Early fall is the best time of year for whales!” says Renaud Pintiaux, who has been watching cetaceans nearly every day in the Saguenay-St. Lawrence Marine Park for years. The golden hues, the fresh air conducive to spotting spouts – even beluga spouts – the foliage just starting to turn, all combine to make for unforgettable contemplations.

On September 22, Renaud observes a large gathering of fin whales with the rising tide. Fifteen individuals huddle together, joining forces to round up prey. Gulls get in on the action and snatch up a few fish. Renaud manages to photograph what’s dangling from their beaks: capelin. A small shoaling fish, capelin is a rich and fatty prey, and a favourite target of whales as well as birds and even certain large fish. More nourishing than sand lance, capelin are perfect for “topping off” before before undertaking migration.

In the Marine Park, a few humpbacks are still cashing in on the abundance of food. On September 22, H930 and H944 put on an incredible show for observers on the water. “We saw them through the clear water and, for the first time, I really had the impression of watching them fly underwater,” relates Renaud Pintiaux. The first part of the humpback whale’s scientific name – Megaptera novaeangliae – translates as “big wings”, a reference to the species’ large pectoral fins. Occasionally, humpbacks spread them and appear as if they are flapping wings.

North Atlantic right whale in the Estuary

On September 23, as the wind picks up and the waves grow larger, Renaud Pintiaux notices one whale that’s different from the humpbacks. Its spout is broader and V-shaped. He can’t make out a dorsal fin, but is that because of the waves, he wonders? Then, the whale dives and reveals a completely smooth tail indentation. He can’t believe his eyes. Nearly twenty minutes later, the whale resurfaces. This time, he and the captain are certain: it is indeed a North Atlantic right whale, two nautical miles from the coast of Les Bergeronnes. Unfortunately, he is unable to take a photo.

During sightings of the species in 2015 and 2016, the right whales made only brief appearances in the Estuary. They can travel large distances<!. In the Gulf of St. Lawrence, researchers have calculated that they can cover 50 km in one day!

This species is endangered, with approximately 400 individuals and only about 100 females of reproductive age. To help the species in its recovery, observers are required to stay at least 400 metres away, even if it’s tempting to try to get closer…

 

“Autumn blues”

Harbour Porpoises, which were plentiful just a few weeks ago, now appear to have left the Estuary. They can still be found in the Gulf of St. Lawrence, where Jacques Gélineau is at sea.

He sets sail this week with the director of the Mingan Island Cetacean Study, Richard Sears. Blue whales seem to be mostly in the Sept-Îles area these days. Other species are present in lower numbers, with a handful of feeding fin whales and a single humpback. “Autumn blues,” chuckles Jacques Gélineau. But not so fast! Just because you can’t see them doesn’t mean they’re not there. Fall navigating conditions reduce the size of coverage areas, can hamper visibility and occasionally mean that long stretches pass between trips. And it goes without saying that a healthy dose of luck is needed to spot whales. With just a few breathing sequences on the surface, a whale’s appearance can easily go undetected if one is not vigilant.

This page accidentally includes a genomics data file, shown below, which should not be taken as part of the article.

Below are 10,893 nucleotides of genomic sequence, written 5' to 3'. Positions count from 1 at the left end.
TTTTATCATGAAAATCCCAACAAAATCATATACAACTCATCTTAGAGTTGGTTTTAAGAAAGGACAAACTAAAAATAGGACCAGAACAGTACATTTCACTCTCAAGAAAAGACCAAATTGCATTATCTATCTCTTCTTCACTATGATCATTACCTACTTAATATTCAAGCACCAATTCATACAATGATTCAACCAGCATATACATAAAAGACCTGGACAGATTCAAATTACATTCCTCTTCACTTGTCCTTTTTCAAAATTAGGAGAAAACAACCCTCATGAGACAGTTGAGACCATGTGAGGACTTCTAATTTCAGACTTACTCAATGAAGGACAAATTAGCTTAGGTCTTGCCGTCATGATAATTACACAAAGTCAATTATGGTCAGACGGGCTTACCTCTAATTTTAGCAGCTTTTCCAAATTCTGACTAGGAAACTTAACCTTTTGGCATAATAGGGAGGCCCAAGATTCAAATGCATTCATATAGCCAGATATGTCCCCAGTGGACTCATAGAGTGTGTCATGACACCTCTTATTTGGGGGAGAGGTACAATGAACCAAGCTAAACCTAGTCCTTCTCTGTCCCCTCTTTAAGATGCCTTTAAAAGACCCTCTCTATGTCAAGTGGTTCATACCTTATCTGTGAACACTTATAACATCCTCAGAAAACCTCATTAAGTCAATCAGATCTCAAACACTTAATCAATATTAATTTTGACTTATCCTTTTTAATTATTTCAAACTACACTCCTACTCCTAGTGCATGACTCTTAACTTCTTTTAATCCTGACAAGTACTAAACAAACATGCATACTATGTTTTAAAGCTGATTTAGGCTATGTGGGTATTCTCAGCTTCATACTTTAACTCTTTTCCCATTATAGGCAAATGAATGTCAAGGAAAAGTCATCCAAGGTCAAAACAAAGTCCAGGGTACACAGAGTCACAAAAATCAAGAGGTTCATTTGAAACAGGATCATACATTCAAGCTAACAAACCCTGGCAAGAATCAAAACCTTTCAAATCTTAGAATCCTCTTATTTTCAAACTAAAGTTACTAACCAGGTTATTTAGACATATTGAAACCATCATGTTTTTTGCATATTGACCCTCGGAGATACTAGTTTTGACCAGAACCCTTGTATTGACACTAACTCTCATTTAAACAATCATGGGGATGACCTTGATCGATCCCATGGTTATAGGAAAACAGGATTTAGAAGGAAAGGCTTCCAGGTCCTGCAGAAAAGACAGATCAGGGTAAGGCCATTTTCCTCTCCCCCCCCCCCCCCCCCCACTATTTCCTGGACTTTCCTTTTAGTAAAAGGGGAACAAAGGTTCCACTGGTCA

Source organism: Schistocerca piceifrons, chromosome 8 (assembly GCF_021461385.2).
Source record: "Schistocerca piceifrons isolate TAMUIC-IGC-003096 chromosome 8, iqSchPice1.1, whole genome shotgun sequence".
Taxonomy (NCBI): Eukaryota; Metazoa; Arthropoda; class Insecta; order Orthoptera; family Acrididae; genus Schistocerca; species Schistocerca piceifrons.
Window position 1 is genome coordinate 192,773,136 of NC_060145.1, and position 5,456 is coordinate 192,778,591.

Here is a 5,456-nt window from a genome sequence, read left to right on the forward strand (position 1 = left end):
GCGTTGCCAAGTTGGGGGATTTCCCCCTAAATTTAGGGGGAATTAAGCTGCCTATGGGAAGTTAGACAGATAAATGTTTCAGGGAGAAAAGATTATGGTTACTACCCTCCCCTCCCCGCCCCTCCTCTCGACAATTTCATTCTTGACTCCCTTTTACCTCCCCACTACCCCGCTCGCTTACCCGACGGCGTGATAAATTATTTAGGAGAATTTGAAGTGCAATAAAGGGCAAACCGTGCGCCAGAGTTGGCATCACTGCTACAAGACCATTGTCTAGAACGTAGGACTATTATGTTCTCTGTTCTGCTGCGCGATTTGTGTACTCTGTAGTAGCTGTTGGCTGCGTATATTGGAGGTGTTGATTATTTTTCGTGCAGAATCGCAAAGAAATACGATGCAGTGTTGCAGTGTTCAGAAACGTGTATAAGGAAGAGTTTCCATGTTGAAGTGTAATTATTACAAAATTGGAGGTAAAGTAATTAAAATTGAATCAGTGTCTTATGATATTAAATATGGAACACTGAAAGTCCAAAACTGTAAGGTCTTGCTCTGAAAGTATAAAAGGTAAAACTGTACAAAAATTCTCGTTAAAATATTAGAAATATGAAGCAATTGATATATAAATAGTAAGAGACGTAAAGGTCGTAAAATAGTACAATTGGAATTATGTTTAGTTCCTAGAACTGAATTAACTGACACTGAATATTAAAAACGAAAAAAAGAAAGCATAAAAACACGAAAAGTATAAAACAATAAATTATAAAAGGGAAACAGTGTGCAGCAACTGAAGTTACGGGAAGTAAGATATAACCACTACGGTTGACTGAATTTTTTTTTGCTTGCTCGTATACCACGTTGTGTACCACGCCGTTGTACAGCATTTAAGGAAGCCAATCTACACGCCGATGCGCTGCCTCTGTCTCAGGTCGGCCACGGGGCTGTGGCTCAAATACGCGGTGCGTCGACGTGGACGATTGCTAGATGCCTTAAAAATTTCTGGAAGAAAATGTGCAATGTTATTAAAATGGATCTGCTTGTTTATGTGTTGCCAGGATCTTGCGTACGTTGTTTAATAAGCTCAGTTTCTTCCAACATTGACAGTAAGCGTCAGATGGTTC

Half a tail!

On September 20, a naturalist aboard a whale-watching cruise off Forillon in the Gaspé Peninsula is surprised to see a fin whale with its caudal fin cut in half. “The entire left lobe is missing!” It’s an old, well healed wound, but it’s impressive,” she points out. A fin whale with only one tail lobe was photographed in the Estuary in 2017. In the Mediterranean, a fin whale nicknamed Fluker lived from 1996 to 2018 with a single lobe, after losing the other in a collision. However, since it lost the second lobe in 2019, possibly in an entanglement that cut off circulation in the tail, it is believed to be doomed. In the Estuary, a tail-less beluga appears to be managing to lead a “normal” life. This goes to show that whales can sometimes adapt to a handicap. But because each species swims a little differently, the impact of the loss of the caudal fin lobes is not the same.

Humpback H944 approaching a whale-watching boat © Renaud Pintiaux
Congregating fin whales © Renaud Pintiaux
A minke whale jumped in front of Gallix. It was 3 minutes of great joy for the observer!© Marielle Vanasse

This is the last weekly sighting map!

This column will continue to run throughout the year, but we will no longer be publishing the map until next June.

The observations give a rough idea of the presence of whales, but do not in any way represent the true distribution of cetaceans in the St. Lawrence. Enjoy!

The map works well on Chrome and Firefox, but less so on Safari.

To display the list of observations, click on the icon in the upper left corner.

Observation of the Week - 24/9/2020

Marie-Ève Muller

Marie-Ève Muller is responsible for GREMM's communications and spokeperson for the Quebec Marine Mammal Emergencies Response Network (QMMERN). As Editor-in-Chief for Whales Online, she devours research and has an insatiable thirst for the stories of scientists and observers. Drawing from her background in literature and journalism, Marie-Ève strives to put the fragile reality of cetaceans into words and images.

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